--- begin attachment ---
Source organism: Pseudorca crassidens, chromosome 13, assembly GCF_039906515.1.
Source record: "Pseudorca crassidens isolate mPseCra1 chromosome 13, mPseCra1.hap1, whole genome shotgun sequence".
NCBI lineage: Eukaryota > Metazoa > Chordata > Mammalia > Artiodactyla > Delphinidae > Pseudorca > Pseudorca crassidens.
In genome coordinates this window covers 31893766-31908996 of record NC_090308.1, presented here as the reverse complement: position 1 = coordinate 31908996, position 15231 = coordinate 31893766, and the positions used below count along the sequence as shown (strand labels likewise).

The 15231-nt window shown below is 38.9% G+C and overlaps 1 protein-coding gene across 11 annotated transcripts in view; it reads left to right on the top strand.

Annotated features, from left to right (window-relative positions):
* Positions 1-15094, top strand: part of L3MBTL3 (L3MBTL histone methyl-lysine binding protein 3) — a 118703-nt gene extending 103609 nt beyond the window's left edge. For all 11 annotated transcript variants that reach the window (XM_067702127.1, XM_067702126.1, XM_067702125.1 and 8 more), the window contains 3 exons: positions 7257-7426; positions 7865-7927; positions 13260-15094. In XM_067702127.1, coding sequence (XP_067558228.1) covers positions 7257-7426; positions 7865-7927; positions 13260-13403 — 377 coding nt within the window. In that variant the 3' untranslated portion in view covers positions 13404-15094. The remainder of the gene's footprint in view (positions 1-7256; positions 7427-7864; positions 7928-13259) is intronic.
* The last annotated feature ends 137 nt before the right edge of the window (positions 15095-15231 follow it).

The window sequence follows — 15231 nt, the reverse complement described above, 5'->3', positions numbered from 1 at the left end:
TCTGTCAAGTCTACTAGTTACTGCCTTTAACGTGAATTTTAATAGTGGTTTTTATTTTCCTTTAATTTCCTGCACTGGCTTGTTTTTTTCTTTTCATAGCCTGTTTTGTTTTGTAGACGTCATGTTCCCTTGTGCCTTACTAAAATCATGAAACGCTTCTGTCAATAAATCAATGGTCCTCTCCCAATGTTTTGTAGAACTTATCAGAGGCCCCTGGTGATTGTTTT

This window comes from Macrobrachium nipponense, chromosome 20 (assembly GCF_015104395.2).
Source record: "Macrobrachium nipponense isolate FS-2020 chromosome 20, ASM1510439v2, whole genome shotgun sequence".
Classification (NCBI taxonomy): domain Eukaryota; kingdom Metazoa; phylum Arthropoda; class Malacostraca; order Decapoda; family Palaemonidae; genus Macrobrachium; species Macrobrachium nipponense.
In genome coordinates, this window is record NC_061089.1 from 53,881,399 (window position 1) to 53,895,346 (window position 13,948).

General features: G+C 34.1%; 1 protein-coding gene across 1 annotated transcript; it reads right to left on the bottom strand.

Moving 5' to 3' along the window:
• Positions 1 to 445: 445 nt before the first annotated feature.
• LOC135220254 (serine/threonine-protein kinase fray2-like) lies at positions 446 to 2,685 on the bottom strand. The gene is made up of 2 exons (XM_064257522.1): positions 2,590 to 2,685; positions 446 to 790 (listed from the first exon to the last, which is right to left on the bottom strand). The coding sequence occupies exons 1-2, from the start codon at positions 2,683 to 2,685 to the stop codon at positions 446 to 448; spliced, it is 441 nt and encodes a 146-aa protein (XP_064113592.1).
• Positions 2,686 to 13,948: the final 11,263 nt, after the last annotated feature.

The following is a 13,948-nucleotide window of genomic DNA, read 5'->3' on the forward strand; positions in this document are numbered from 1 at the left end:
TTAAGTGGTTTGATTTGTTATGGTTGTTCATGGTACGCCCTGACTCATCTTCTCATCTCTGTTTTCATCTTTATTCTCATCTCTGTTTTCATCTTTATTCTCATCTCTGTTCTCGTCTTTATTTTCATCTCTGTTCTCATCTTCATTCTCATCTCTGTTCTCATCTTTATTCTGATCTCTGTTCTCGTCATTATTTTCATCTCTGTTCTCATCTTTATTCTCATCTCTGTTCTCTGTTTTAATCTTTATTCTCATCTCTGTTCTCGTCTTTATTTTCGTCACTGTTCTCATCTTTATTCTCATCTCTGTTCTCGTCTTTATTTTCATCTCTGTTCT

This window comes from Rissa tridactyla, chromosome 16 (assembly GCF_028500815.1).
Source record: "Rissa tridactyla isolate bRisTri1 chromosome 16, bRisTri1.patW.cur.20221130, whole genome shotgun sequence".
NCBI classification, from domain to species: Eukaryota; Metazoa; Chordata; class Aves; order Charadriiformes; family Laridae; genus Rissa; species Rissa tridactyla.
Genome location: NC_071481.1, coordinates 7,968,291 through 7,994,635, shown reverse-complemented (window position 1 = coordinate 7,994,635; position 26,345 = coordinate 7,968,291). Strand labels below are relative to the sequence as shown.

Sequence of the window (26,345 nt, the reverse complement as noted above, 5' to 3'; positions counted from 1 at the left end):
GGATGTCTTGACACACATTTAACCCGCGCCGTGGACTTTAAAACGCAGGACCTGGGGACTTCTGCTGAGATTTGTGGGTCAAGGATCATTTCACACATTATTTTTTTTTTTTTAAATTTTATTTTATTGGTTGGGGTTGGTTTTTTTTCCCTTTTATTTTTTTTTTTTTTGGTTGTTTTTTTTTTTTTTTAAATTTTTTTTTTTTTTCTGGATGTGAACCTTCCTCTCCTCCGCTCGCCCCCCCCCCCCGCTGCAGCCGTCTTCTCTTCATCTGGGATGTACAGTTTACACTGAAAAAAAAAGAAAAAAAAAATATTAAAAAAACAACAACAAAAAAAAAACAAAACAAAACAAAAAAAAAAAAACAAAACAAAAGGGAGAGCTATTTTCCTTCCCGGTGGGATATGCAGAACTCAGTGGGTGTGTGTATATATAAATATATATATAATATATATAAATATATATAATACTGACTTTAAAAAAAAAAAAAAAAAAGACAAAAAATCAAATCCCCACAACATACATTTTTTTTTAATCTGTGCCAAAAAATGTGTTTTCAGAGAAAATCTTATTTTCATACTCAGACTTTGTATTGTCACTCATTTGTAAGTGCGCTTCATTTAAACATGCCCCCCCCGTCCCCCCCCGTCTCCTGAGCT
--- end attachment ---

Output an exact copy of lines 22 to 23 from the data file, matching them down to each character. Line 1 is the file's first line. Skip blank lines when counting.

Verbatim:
This window comes from Rissa tridactyla, chromosome 16 (assembly GCF_028500815.1).
Source record: "Rissa tridactyla isolate bRisTri1 chromosome 16, bRisTri1.patW.cur.20221130, whole genome shotgun sequence".